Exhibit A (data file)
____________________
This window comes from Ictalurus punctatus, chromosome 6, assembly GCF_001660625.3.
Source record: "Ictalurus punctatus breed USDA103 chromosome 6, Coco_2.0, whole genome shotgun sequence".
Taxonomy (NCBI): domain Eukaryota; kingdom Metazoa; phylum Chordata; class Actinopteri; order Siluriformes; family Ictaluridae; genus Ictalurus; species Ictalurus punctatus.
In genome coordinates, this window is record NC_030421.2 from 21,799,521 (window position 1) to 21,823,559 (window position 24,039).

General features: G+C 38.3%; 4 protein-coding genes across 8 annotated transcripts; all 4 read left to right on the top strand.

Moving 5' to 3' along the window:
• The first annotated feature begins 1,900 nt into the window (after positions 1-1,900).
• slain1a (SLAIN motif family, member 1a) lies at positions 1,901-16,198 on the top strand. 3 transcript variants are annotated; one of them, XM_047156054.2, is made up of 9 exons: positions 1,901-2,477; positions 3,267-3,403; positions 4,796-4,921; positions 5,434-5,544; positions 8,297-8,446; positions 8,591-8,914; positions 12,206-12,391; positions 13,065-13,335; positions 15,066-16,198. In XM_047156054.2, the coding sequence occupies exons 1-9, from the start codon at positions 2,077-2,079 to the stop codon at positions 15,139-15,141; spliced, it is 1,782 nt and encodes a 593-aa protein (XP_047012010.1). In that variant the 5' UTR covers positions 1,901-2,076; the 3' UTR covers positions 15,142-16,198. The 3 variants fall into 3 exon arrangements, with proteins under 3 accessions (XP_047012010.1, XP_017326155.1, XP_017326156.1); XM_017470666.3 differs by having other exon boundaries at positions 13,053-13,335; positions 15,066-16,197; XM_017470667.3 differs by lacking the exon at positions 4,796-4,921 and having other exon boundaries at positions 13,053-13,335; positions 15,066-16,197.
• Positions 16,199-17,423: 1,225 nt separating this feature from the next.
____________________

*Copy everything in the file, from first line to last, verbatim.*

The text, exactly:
This window comes from Ictalurus punctatus, chromosome 6, assembly GCF_001660625.3.
Source record: "Ictalurus punctatus breed USDA103 chromosome 6, Coco_2.0, whole genome shotgun sequence".
Taxonomy (NCBI): domain Eukaryota; kingdom Metazoa; phylum Chordata; class Actinopteri; order Siluriformes; family Ictaluridae; genus Ictalurus; species Ictalurus punctatus.
In genome coordinates, this window is record NC_030421.2 from 21,799,521 (window position 1) to 21,823,559 (window position 24,039).

General features: G+C 38.3%; 4 protein-coding genes across 8 annotated transcripts; all 4 read left to right on the top strand.

Moving 5' to 3' along the window:
• The first annotated feature begins 1,900 nt into the window (after positions 1-1,900).
• slain1a (SLAIN motif family, member 1a) lies at positions 1,901-16,198 on the top strand. 3 transcript variants are annotated; one of them, XM_047156054.2, is made up of 9 exons: positions 1,901-2,477; positions 3,267-3,403; positions 4,796-4,921; positions 5,434-5,544; positions 8,297-8,446; positions 8,591-8,914; positions 12,206-12,391; positions 13,065-13,335; positions 15,066-16,198. In XM_047156054.2, the coding sequence occupies exons 1-9, from the start codon at positions 2,077-2,079 to the stop codon at positions 15,139-15,141; spliced, it is 1,782 nt and encodes a 593-aa protein (XP_047012010.1). In that variant the 5' UTR covers positions 1,901-2,076; the 3' UTR covers positions 15,142-16,198. The 3 variants fall into 3 exon arrangements, with proteins under 3 accessions (XP_047012010.1, XP_017326155.1, XP_017326156.1); XM_017470666.3 differs by having other exon boundaries at positions 13,053-13,335; positions 15,066-16,197; XM_017470667.3 differs by lacking the exon at positions 4,796-4,921 and having other exon boundaries at positions 13,053-13,335; positions 15,066-16,197.
• Positions 16,199-17,423: 1,225 nt separating this feature from the next.